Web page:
IAR INTERVIEW: Director Gareth Edwards Talks 'Godzilla'

Thursday, 15 May 2014 10:18 Written by  iamrogue
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IAR INTERVIEW: Director Gareth Edwards Talks 'Godzilla'

In 1998, a blockbuster creative team tackled the King of Monsters with an Americanized rejiggering of Ishirô Honda's 1954 classic Godzilla.

Sixteen years later, a new Godzilla is once again bringing the radioactive lizard to our shores, but this Godzilla from Warner Bros. and Legendary Pictures couldn't be more different from its bloated, silly remake predecessor.

In fact, this Godzilla isn't just strikingly different from the last attempt at a modern Toho monster mash, it's different from other contemporary blockbusters that hurl spectacle at the audience like a parent punishing their cigarette-smoking child by forcing them to smoke the whole pack.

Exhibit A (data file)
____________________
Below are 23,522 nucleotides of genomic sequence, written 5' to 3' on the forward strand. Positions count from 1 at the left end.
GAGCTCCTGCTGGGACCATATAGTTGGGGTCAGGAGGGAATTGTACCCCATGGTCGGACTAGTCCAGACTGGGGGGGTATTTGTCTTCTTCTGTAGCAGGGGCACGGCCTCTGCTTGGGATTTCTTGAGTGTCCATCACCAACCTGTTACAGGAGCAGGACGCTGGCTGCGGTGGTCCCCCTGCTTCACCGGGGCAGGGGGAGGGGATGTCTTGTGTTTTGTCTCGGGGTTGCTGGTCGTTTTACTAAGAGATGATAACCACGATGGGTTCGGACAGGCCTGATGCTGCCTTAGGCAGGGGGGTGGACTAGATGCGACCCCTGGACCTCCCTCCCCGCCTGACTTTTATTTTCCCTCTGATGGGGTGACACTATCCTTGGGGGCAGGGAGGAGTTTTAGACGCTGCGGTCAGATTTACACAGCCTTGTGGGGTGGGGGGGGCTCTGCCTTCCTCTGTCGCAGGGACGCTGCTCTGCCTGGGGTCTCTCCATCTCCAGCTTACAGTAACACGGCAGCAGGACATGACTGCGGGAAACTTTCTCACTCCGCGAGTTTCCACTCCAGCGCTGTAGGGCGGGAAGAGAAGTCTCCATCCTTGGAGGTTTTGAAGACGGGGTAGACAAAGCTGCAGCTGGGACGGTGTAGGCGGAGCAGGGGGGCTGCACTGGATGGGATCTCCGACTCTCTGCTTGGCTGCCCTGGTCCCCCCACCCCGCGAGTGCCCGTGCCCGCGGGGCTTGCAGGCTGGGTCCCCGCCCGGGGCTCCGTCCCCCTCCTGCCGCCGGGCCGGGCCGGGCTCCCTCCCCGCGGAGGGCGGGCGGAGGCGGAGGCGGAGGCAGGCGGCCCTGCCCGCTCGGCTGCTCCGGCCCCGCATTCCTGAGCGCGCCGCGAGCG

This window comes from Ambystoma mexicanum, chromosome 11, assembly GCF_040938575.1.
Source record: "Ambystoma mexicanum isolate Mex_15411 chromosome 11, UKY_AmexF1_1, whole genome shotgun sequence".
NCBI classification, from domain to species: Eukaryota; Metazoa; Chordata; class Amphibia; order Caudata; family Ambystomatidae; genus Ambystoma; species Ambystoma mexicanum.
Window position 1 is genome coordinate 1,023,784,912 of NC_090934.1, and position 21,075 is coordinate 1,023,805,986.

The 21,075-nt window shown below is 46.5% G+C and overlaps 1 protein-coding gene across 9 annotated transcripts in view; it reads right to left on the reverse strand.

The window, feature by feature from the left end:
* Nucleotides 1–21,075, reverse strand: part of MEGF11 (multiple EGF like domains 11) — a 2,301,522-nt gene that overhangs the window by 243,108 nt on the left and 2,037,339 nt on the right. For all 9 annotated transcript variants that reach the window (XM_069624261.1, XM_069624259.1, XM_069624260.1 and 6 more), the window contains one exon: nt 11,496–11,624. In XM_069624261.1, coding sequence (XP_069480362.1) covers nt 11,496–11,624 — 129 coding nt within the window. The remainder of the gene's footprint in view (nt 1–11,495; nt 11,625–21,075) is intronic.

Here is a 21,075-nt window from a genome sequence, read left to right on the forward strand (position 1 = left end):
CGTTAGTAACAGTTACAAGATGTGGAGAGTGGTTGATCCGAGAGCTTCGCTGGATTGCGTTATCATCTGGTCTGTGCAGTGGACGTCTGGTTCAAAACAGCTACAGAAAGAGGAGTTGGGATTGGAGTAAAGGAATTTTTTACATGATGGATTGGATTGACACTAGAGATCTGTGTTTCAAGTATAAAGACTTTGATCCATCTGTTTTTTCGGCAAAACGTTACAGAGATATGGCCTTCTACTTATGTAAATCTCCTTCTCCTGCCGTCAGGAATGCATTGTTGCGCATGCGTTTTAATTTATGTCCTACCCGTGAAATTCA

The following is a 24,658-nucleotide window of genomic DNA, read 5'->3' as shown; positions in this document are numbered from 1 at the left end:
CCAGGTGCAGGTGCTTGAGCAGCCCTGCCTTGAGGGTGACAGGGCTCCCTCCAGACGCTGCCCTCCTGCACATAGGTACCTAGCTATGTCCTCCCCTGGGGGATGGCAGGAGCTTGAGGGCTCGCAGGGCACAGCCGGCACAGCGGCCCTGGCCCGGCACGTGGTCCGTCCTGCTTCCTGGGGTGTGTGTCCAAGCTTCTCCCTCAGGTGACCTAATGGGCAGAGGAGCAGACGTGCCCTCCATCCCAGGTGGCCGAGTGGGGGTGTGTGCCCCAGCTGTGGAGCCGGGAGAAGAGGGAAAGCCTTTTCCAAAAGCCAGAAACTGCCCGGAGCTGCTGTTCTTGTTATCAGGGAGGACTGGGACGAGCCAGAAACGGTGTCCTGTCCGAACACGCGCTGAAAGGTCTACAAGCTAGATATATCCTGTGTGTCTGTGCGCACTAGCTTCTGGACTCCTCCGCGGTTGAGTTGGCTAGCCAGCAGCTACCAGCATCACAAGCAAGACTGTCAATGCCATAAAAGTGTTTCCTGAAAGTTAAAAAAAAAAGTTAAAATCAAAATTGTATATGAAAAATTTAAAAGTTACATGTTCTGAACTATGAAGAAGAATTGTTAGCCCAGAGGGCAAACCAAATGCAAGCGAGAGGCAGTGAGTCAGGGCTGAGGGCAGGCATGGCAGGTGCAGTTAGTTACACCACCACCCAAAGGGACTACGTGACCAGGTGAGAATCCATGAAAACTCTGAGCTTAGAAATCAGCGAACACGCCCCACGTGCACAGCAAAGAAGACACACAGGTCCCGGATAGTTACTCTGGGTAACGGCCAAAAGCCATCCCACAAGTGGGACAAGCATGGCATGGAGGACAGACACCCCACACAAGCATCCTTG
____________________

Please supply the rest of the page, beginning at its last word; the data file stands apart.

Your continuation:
This Godzilla is more classic in its construction, harkening back to Steven Spielberg classics like Jaws and Close Encounters of the Third Kind as it slowly builds tension and anticipation, both of which pay off with a royal kaiju rumble in San Francisco.

"There's nothing stopping you from putting anything on screen these days," said director Gareth Edwards at the New York press day for Godzilla. "And so we were trying to harp back to those late-seventies, early-eighties films that we grew up with where they could do everything they wanted and there was some restraint, there was clever story telling visually and that was our inspiration."


The British director learned such restrain through necessity.  After cutting his teeth in the visual effects industry, Edwards made his feature directorial debut in 2010 with Monsters, a micro-budget odyssey in which alien beasts have turned Central America into a quarantine zone.  Not only did Edwards and his five-person crew manage to build a fascinating world onscreen, but they used their limited resources to wring every monstrous sequence for the greatest possible tension.